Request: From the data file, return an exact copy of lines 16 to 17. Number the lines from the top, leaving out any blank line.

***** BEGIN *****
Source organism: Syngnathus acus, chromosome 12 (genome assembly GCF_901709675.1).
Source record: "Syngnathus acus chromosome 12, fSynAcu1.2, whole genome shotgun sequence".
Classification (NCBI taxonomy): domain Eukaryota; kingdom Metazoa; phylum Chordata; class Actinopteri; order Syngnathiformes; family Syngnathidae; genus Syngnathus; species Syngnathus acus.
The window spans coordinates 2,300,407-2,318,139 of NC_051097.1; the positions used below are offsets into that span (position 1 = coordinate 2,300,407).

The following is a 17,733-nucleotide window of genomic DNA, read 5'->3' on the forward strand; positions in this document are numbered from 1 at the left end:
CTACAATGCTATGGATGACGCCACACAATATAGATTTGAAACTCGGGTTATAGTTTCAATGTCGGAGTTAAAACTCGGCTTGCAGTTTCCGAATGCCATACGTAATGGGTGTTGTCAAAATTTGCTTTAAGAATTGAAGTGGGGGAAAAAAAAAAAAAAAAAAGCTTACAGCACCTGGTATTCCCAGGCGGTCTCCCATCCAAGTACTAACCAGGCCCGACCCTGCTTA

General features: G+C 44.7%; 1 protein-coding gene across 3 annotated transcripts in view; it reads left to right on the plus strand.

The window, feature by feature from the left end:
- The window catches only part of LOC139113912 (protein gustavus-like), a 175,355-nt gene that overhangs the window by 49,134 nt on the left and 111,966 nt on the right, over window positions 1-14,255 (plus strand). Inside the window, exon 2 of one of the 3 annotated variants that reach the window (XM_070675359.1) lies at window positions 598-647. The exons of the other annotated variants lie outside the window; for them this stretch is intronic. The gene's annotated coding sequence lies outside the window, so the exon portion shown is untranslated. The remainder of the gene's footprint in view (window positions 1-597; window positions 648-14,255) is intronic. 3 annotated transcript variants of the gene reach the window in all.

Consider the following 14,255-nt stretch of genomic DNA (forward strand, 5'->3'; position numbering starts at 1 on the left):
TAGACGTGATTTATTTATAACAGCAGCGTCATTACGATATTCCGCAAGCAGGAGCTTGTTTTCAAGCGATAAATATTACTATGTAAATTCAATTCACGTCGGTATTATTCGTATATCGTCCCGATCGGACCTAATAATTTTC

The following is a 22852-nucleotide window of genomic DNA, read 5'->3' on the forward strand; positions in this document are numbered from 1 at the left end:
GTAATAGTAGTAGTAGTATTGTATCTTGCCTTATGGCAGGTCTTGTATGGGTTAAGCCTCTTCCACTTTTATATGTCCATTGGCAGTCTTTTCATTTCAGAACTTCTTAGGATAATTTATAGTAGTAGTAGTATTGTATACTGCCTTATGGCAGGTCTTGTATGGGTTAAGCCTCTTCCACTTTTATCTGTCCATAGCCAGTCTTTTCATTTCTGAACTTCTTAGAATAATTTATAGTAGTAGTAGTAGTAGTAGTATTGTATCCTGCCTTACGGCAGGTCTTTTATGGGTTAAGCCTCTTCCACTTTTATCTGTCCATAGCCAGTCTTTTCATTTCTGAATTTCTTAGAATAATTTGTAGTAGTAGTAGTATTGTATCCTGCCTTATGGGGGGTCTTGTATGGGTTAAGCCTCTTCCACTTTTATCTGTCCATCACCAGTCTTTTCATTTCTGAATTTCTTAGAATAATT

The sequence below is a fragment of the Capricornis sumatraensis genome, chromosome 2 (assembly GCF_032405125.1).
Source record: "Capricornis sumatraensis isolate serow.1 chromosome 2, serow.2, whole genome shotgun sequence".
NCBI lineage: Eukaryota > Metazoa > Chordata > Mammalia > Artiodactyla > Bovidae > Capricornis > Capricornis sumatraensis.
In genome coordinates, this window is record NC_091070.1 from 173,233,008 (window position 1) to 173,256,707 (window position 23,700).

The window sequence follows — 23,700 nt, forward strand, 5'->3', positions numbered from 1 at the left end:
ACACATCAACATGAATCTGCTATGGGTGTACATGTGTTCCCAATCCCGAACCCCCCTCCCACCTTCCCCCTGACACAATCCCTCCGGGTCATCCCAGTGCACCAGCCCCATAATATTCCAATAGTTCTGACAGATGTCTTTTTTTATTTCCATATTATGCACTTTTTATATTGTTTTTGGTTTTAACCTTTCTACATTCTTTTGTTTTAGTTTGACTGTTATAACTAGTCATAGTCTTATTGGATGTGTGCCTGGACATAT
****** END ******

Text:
NCBI lineage: Eukaryota > Metazoa > Chordata > Mammalia > Artiodactyla > Bovidae > Capricornis > Capricornis sumatraensis.
In genome coordinates, this window is record NC_091070.1 from 173,233,008 (window position 1) to 173,256,707 (window position 23,700).